The story came to the surface after a male customer accused club managers of attacking him after helping a woman who had been drugged and was being groped by a VIP client in November 2018.

Seungri has denied all allegations against him, stating in an Instagram post: "I think it would be good for me to retire from the entertainment industry at this point. I have decided to retire because the controversy has become so big. I will sincerely participate in investigations into all allegations."

More bombshells followed when it was revealed Seungri, along with K-pop boy band members Lee Jong-hyun of CNBlue, Choi Jong-hoon of FT Island, Yong Jun-hyung of Highlight and singer-songwriter Jung Joon-young were part of a disgusting group chat on KakaoTalk, a social media network.

Seungri arriving for questioning over criminal allegations at the Seoul Metropolitan Police Agency. Photo / Getty Images
Seungri arriving for questioning over criminal allegations at the Seoul Metropolitan Police Agency. Photo / Getty Images

The group members shared non-consensually filmed sexual encounters with women and used sexually abusive language, including explicitly discussing rape.

Joon-young was charged with aggravated rape and secretly filming and sharing videos of at least 10 women, some of whom were unconscious. He was charged along with Choi Jong-hoon. Other group members, including Seungri, were charged with distributing the videos.

The case has brought to prominence a growing epidemic infecting South Korea called "molka", or sexualised spycam videos, where women are unknowingly filmed on public transport, in schools, bathrooms, offices, and even in their bedrooms by men.

On March 13, Joon-young wrote a letter to his fans, admitting filming the women.

"In regards to what is being said in relation to me, I admit to all my crimes. I filmed women without their consent and shared it in a social media chatroom. And while I did so, I didn't feel a great sense of guilt. As a public figure, it was an unethical act worthy of criticism, and such a thoughtless action," he wrote.

Singer Jung Joon-Young is seen arriving at a Seoul police station. Photo / AP
Singer Jung Joon-Young is seen arriving at a Seoul police station. Photo / AP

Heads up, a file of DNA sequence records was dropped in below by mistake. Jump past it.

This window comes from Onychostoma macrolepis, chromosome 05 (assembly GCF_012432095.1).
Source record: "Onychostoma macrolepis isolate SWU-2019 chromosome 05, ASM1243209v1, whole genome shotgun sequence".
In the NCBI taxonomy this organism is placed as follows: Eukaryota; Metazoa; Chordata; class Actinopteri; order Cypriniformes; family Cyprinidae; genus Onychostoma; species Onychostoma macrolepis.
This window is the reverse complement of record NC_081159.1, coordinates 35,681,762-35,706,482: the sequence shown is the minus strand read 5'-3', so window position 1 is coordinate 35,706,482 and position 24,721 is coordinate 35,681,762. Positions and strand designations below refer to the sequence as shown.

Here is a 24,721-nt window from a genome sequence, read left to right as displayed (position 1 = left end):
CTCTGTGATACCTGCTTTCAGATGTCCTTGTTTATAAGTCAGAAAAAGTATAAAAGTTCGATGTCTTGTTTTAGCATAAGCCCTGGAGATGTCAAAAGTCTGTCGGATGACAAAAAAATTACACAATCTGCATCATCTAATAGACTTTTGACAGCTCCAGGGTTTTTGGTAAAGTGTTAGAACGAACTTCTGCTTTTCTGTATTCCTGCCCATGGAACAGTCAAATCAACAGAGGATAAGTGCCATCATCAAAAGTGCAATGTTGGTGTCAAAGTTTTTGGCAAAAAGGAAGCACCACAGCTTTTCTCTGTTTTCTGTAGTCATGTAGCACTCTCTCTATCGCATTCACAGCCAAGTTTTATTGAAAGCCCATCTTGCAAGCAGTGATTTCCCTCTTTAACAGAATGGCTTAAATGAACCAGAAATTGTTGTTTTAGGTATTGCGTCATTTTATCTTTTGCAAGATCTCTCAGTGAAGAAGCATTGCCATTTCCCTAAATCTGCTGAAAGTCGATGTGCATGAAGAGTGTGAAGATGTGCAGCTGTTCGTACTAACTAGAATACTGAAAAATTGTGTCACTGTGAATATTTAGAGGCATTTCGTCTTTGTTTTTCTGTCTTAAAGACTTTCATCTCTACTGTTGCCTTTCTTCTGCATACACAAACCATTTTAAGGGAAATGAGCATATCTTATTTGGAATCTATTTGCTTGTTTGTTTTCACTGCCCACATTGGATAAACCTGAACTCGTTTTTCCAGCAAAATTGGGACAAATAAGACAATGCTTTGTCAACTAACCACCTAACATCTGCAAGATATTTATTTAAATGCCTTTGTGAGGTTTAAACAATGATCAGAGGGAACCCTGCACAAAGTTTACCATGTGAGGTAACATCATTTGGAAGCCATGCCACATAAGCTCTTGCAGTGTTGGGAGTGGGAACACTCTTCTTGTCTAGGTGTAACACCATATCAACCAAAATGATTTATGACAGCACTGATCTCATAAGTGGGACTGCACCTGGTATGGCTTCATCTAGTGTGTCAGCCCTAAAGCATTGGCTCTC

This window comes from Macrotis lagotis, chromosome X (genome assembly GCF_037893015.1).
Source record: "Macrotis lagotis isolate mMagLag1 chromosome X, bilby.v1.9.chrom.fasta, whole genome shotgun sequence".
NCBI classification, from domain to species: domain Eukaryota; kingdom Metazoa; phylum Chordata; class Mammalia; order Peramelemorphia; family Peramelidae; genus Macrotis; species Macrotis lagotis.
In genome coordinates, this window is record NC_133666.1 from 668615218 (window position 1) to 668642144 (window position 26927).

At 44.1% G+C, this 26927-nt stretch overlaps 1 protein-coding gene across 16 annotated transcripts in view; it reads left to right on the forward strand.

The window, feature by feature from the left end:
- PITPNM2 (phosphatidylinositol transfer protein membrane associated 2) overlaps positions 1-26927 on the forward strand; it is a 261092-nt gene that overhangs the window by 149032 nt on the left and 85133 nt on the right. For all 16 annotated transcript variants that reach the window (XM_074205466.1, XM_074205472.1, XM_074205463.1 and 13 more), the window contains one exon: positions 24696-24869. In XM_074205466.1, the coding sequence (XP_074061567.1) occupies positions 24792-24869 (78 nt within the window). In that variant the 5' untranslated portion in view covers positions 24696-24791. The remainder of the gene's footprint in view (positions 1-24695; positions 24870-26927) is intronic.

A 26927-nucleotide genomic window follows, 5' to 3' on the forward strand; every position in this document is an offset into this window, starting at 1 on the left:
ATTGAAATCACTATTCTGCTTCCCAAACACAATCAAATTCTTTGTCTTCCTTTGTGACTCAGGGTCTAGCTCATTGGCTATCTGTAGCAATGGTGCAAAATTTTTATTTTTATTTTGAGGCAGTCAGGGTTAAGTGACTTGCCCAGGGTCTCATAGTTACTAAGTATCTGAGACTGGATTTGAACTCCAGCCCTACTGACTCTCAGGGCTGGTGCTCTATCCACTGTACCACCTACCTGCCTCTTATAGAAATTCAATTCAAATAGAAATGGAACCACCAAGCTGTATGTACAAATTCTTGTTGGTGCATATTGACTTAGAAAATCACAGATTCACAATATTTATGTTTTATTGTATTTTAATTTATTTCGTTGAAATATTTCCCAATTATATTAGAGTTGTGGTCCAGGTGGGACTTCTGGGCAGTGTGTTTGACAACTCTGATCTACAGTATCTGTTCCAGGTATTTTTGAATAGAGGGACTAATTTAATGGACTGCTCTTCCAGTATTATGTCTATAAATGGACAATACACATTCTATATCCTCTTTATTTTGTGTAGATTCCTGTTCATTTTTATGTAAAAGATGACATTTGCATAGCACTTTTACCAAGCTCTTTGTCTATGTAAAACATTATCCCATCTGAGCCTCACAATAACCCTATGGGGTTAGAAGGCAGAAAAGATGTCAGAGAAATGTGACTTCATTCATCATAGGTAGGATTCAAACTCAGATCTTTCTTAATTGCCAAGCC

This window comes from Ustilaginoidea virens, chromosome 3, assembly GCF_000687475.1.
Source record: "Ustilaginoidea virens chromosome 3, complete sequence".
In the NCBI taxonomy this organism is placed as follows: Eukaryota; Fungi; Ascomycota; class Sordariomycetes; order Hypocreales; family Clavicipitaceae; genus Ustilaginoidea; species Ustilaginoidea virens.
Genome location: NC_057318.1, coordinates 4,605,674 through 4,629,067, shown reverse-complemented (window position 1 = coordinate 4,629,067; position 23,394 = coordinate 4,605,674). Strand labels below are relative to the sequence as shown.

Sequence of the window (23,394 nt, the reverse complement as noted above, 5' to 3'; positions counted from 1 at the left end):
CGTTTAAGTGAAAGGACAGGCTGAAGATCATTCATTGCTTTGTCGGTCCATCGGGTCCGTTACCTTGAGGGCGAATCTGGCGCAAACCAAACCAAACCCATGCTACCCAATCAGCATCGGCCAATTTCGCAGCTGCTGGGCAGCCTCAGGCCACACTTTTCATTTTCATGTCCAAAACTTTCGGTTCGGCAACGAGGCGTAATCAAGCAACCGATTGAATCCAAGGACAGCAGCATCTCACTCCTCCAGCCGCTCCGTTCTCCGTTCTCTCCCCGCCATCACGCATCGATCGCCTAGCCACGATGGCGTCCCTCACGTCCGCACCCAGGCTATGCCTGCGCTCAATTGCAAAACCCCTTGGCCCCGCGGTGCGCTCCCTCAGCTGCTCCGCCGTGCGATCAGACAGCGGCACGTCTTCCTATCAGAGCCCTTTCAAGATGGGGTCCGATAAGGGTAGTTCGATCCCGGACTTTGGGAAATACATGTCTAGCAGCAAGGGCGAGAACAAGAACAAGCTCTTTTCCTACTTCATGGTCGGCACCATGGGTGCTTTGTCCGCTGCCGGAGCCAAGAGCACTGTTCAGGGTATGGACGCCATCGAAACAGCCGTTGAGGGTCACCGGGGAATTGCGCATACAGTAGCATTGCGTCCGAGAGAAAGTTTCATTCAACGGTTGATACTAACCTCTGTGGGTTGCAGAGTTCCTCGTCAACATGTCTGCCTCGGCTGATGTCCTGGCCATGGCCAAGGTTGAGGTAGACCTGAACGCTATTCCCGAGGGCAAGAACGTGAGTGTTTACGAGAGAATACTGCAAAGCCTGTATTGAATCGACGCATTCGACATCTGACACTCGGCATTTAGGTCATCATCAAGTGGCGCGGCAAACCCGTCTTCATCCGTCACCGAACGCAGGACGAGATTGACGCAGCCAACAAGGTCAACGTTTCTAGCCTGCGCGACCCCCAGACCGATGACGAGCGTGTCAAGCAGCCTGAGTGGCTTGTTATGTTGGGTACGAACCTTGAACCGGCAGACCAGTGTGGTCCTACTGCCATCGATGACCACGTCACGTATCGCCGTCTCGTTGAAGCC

"More than anything, I kneel and apologise to the women who appear in the videos who have learned of this hideous truth as the incident has come to light, and to the many people who must be angry at the situation over which they cannot contain their disappointment and astonishment."

However, Joon-young denied the alleged aggravated rape charges and the case appeared before court on October 21 but a verdict is yet to delivered.

The scandal widened further when a superintendent at Gangnam Police Station, in charge of supervising entertainment allegedly accepted bribes in return for special favours from K-pop stars and their associates. The officer has denied the allegations but has been suspended from duty.

It brought the country's treatment of women to the forefront of national consciousness. Thousands of women protested at the Burning Sun nightclub in May, and over 200,000 people signed a presidential petition to demand an investigation into the revelations while others disavowed their former K-pop idols.

Whether Sulli's death will change the way young outspoken female K-pop stars are treated, is yet to seen.

WHERE TO GET HELP:

If you are worried about your or someone else's mental health, the best place to get help is your GP or local mental health provider. However, if you or someone else is in danger or endangering others, call 111.

If you need to talk to someone, the following free helplines operate 24/7:

DEPRESSION HELPLINE: 0800 111 757
LIFELINE: 0800 543 354
NEED TO TALK? Call or text 1737
SAMARITANS: 0800 726 666
YOUTHLINE: 0800 376 633 or text 234

There are lots of places to get support. For others, click here.​